Social Issues

The Impact of 50 Years of Vaccination on Children Worldwide

The Indian Academy of Paediatrics has started a campaign to highlight routine immunisation as a child’s birthright during World immunisation Week, which runs from April 24 to 30.

About Measles Vaccination

  • This vaccination prevents three diseases: measles, mumps, and rubella. The CDC advises that children receive two doses of MMR vaccination, the first at 12–15 months of age and the second at 4–6 years of age.
  • Teens and adults should also have had their MMR vaccinations.

Global Immunisation Efforts and Current Observations:

World Immunisation Week Campaign by IAP

  • The Indian Academy of Paediatrics (IAP) sponsored a campaign during World immunisation Week (April 24-30) to promote regular immunisation as a fundamental right for all children.
  • Call for More Vaccines: The IAP asked the government to speed up the launch of the HPV vaccination and typhoid conjugate vaccine to alleviate severe public health costs.

Current Vaccination Statistics in India

  • DTP vaccination: The third dose of DTP vaccination was administered to 93% of the surviving babies.
  • Measles vaccination: 90% of infants received their second dose of the measles vaccination.
  • Challenges include inequitable vaccination distribution, failure to achieve 90% coverage, human resource constraints, and financial issues. 

Global Impact of Immunisation

  • Lives Saved: Immunisation efforts have saved an estimated 154 million lives worldwide over the last 50 years, or six lives every minute of the year.
  • Infant Mortality Reduction: 101 million lives were saved, including babies. Vaccination against 14 illnesses has lowered infant mortality by 40% worldwide, and by more than 50% in Africa.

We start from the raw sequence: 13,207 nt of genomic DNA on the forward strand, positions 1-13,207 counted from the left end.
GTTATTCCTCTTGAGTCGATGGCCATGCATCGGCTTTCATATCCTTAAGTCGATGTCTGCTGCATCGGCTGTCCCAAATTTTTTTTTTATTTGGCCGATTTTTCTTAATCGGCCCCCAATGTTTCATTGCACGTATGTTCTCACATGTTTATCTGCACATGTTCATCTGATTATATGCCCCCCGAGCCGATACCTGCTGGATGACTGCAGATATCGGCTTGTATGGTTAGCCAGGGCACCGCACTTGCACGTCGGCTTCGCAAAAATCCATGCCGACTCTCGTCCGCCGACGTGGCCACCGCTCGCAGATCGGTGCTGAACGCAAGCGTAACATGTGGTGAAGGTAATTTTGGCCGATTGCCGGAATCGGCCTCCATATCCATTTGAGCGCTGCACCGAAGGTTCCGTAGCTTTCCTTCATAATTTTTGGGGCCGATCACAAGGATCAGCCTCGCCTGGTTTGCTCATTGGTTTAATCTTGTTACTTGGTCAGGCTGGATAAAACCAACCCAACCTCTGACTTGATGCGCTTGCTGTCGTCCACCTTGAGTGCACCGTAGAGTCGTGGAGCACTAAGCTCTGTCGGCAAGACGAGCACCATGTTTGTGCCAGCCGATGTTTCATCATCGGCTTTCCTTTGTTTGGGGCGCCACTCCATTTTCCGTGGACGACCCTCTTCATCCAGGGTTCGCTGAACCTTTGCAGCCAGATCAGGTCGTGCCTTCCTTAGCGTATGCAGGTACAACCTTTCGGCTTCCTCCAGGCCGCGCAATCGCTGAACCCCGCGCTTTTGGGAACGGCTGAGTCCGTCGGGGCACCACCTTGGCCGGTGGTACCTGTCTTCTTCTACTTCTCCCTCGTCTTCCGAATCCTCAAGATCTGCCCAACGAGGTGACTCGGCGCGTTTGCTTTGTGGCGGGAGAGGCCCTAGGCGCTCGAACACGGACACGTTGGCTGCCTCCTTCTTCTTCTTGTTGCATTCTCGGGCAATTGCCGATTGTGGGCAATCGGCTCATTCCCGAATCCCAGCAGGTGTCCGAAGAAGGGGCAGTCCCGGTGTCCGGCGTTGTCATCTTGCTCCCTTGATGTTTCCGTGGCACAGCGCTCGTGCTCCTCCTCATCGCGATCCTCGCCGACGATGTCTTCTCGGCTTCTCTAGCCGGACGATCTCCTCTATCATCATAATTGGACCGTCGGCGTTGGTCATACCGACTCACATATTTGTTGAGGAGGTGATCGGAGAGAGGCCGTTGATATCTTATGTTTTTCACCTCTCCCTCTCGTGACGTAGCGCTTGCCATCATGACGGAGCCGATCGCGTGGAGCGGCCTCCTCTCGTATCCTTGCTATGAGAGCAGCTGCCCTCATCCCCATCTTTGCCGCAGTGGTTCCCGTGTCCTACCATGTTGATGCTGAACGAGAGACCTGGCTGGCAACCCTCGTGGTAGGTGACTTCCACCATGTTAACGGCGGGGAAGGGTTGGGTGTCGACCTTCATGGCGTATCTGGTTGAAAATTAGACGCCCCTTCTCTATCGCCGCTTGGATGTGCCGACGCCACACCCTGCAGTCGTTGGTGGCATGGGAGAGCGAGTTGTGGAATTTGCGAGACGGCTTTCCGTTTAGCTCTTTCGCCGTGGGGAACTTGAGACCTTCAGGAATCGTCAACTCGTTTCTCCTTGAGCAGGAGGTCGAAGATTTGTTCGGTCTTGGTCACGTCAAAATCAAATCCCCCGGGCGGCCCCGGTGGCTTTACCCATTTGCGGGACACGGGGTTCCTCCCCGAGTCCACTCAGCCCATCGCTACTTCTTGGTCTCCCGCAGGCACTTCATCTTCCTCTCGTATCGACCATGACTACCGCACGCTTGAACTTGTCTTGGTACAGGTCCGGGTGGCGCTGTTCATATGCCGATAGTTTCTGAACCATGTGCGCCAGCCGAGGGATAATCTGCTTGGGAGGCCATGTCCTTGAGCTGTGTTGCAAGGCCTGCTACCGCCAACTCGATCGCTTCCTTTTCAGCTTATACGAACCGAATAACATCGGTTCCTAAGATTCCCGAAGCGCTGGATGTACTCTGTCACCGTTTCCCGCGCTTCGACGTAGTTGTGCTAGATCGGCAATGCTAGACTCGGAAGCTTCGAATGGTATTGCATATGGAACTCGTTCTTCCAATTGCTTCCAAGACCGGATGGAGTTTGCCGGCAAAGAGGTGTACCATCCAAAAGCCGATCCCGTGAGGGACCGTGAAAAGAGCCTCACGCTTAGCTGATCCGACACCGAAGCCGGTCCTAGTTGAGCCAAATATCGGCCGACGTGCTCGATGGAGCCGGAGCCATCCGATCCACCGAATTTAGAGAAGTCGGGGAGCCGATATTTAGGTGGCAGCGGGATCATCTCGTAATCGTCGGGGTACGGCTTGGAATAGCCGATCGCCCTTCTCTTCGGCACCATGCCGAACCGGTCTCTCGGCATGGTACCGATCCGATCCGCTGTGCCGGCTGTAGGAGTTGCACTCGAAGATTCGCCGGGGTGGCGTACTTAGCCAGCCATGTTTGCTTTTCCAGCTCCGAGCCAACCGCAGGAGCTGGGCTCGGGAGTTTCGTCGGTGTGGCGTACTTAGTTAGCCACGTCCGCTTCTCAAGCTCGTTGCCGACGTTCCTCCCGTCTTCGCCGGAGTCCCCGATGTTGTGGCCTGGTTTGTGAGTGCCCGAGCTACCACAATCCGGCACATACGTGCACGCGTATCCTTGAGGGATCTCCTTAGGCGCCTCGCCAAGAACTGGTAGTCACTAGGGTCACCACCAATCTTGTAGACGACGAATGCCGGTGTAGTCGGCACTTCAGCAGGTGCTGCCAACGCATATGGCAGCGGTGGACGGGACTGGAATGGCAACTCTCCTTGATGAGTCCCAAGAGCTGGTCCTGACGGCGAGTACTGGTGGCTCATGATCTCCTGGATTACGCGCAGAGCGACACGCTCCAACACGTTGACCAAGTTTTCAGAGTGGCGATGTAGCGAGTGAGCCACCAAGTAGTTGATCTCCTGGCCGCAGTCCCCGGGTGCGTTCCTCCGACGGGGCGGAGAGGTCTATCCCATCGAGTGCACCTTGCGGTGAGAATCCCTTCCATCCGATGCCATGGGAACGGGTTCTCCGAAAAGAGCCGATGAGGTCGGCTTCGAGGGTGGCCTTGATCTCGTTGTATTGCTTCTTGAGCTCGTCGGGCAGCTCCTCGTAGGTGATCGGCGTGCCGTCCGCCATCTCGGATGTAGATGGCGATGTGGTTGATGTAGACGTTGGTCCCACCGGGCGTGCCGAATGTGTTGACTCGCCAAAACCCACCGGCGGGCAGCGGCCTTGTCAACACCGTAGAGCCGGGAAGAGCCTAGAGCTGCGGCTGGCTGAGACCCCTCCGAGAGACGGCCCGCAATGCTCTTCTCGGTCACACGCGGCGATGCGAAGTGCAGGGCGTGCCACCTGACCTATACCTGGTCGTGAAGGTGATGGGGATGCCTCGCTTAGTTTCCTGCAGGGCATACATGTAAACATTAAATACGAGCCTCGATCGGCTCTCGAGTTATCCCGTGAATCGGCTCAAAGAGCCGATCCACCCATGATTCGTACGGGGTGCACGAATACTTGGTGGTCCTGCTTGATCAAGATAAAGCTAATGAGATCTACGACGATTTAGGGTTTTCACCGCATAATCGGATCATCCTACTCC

• Vaccines have helped reduce fatalities from illnesses such as diphtheria, Haemophilus influenzae type B, hepatitis B, Japanese encephalitis, measles, meningitis A, pertussis, invasive pneumococcal disease, polio, rotavirus, rubella, tetanus, TB, and yellow fever. 

Specific Disease Focus

  • The measles vaccination has had the greatest impact on lowering infant mortality, accounting for 60% of lives saved via immunisation since 1974.
  • Missed Doses: In 2022, 33 million children failed to receive a measles vaccination dosage, with 22 million missing the first and 11 million skipping the second.

Coverage Rates and Goals

  • To avoid outbreaks, 95% or better coverage is required with two doses of the measles vaccination.
  • Current Coverage: The global coverage rate for the measles vaccination is 83% for the first dose and 74% for the second, resulting in multiple outbreaks.


Immunisation saves lives, lowers infant mortality, and avoids outbreaks by protecting against infectious illnesses, promoting healthier communities, and assuring a better future for children all around the world.


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